Cooking with tomato

There are hundreds of tomato varieties. From marble-sized grape or cherry tomatoes, to juicy salad tomatoes, meaty paste tomatoes, and huge, sweet, beefsteak tomatoes. Their colors range from deep crimson to orange, yellow, green, purple, and chocolate.

Kitchen math:
1 lb. fresh whole tomatoes yields about 1 1/2 cups chopped

How to choose:
Choose those with intact skins and no bruises, that are firm but yielding under gentle pressure, and with a deep color (though not necessarily red as it comes in all colors). Different varieties are better than others in certain preparations. Plums, for example, with their relatively low water content, makes great sauce while cherry tomatoes are great for quick sautes and for using raw in salad.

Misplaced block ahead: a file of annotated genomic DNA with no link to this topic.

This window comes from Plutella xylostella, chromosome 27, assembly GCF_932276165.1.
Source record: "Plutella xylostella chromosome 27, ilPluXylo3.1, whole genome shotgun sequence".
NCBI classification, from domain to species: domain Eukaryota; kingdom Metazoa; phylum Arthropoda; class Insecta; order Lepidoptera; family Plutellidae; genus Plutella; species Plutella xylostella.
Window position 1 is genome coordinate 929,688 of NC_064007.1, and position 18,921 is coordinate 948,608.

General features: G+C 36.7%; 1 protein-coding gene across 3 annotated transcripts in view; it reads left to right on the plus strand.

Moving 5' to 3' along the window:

How to prep:
Different recipes call for different preparations though stems are almost always removed. To remove the core, use a sharp paring knife (a serrated knife works best) to carve a V-shape around it. If your recipe calls for peeling the tomatoes, cut an X in the skin, boil them for a few seconds and then blanch them in ice water; this will loosen the skin and make peeling them much easier. If your recipe calls for removing the seeds, hold a halved tomato over a bowl, squeeze it gently, and work out the seeds with your fingers.

How to store: Leave tomatoes at room temperature until you are ready to use them. Refrigeration causes loss of flavor and a mealy texture.

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